# High Speed Collision Detecting in Super M

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So I'm working on my latest project, Platformisis, which is a game development suite written by me. Platformisis deals with the creation of 2D platform games or 2D games in general. Anyways, I'm currently in the process of creating a game called Bluejay's Quest which is a game about a bird that belongs to Mario but gets separated from him. The goal of the game is to find Mario whom the bird is a pet of.

Currently dealing with collision detection theory in the game. I recently (well, last year to be exact) learned how to do collision detection in 2D platform games. I set up a box for the object that the main character would collide with and place points on each corner of the main character. I'm using four points on each corner indented about 4 pixels in on the x-axis. So my character can move fast - like 4 pixels per frame but if I want him to move really fast, like 8 pixels per frame or even higher how do I handle this type of collision without more than one point being inside of the other sprite's bounding box? What I mean is that in order to detect a collision with a wall on the left one or both points on the left would need to be inside the wall's bounding box. However, is it possible that points on both side could be inside of the wall's box and then it would look like my character is standing by two walls. How do I deal with this issue?

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To me it sounds like you should implement a different collision strategy. The points strategy you have so far works well if you are using a tile grid, and you limit speeds so that objects can not *tunnel* (a link on tunneling) through one another. But, since you want to have faster speeds, you need a new strategy that can cope with tunneling easily.

First I would try representing your box not as four points, but as a full 2D area, implicitly defined by a point + width and height (or some similar format). This will prevent the possibility of your box points from straddling a skinny wall.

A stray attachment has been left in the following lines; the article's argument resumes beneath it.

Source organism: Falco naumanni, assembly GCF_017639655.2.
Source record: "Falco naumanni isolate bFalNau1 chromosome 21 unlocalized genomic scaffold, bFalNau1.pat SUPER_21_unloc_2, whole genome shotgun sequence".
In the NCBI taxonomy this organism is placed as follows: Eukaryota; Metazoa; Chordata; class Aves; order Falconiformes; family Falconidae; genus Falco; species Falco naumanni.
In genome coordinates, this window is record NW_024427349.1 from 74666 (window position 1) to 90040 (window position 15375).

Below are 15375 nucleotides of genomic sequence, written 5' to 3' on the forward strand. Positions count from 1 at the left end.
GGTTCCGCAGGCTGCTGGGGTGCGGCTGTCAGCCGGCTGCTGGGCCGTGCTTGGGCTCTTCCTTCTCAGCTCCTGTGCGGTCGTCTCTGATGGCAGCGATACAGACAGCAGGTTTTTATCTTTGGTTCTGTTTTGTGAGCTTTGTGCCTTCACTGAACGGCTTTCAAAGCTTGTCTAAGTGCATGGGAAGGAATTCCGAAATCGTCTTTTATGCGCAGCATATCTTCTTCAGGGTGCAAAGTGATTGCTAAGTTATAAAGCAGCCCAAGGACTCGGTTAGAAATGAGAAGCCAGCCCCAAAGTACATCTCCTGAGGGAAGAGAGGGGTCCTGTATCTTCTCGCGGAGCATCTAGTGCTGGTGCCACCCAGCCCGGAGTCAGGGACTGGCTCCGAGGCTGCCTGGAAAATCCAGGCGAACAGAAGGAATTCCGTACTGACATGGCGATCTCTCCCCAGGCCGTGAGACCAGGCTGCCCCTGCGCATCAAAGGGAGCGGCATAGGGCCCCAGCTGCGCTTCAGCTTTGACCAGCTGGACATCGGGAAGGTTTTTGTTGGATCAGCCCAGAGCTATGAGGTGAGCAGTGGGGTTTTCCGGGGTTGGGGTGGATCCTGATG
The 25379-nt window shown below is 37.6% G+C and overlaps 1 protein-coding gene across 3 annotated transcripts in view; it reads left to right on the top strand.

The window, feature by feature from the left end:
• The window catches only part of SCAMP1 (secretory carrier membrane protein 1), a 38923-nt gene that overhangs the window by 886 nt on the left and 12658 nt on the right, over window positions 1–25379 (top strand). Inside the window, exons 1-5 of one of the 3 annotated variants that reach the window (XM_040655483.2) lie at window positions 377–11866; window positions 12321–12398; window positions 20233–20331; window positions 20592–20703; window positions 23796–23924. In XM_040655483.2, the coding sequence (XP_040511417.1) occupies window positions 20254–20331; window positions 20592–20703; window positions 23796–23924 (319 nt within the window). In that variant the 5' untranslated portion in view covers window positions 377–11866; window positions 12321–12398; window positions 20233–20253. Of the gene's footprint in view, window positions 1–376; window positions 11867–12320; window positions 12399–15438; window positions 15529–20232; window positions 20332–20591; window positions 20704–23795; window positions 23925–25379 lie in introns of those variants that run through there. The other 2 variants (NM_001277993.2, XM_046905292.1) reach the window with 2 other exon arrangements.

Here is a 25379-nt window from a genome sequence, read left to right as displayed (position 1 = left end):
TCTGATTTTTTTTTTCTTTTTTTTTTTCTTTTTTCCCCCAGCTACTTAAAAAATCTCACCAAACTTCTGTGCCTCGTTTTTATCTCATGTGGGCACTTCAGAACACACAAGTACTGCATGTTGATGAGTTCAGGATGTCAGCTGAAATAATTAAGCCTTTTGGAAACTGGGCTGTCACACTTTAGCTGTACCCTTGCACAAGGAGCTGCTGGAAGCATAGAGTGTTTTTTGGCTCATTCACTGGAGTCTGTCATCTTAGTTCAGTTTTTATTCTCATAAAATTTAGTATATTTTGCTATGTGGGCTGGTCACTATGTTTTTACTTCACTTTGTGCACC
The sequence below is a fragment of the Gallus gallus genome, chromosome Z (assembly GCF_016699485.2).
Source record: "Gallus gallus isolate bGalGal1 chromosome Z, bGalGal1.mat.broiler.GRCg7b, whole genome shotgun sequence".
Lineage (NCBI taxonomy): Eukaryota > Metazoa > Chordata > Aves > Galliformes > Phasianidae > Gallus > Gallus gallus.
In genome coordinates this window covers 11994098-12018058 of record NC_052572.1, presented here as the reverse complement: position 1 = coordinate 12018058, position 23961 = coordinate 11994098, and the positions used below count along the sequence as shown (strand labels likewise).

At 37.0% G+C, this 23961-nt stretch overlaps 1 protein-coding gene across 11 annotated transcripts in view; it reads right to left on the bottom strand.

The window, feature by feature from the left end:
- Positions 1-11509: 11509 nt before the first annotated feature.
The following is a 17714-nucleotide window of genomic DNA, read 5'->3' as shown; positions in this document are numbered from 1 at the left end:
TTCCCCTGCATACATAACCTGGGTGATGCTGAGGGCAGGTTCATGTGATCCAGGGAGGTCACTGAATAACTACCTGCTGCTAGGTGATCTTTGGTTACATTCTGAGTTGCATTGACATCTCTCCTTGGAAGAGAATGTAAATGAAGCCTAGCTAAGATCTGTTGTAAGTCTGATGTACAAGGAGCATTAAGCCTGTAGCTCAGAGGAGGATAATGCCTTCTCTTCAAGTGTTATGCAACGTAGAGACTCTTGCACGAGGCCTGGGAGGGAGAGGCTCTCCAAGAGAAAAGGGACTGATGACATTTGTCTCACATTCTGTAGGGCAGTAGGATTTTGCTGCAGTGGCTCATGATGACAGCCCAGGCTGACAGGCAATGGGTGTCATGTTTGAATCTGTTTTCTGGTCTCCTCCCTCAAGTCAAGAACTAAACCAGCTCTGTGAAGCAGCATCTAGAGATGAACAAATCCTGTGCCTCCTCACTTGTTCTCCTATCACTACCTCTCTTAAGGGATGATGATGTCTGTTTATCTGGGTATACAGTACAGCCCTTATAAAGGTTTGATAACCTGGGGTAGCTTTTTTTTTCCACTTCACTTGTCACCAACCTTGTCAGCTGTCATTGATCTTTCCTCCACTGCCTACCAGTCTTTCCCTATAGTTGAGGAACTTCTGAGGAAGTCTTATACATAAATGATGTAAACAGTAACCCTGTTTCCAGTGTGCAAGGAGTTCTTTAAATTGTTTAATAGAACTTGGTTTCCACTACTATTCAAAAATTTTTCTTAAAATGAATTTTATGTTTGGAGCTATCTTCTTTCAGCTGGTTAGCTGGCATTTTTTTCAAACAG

Next, you need to figure out a way to find the time of impact, of when your box will collide between two game ticks. Implementing time of impact solvers is typically quite difficult. Your best bet would be to try a binary search algorithm. Here is a link: http://digitalrune.github.io/DigitalRune-Documentation/html/138fc8fe-c536-40e0-af6b-0fb7e8eb9623.htm#Bisection

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Instead of using points against bounding boxes for collision, use bounding boxes (AABB axis-aligned bounding box) or other shapes like spheres to represent ALL things in your game that has collision.   I.e. test the bounding box of your character against the bounding box of the wall. Detection tests between them should be relatively easy as is moving the object back to the collision point.   Using boxes and spheres, you should get less tunnelling type problems than points, but it’s still possible at higher speeds.  In which case there are more complicated methods to do this as suggested or just up the number of steps you do movement/collision steps per render frame.  E.g. so you would end up with 2 lots of 4 pixels movements, per frame to make up a 8 pixel movement etc.

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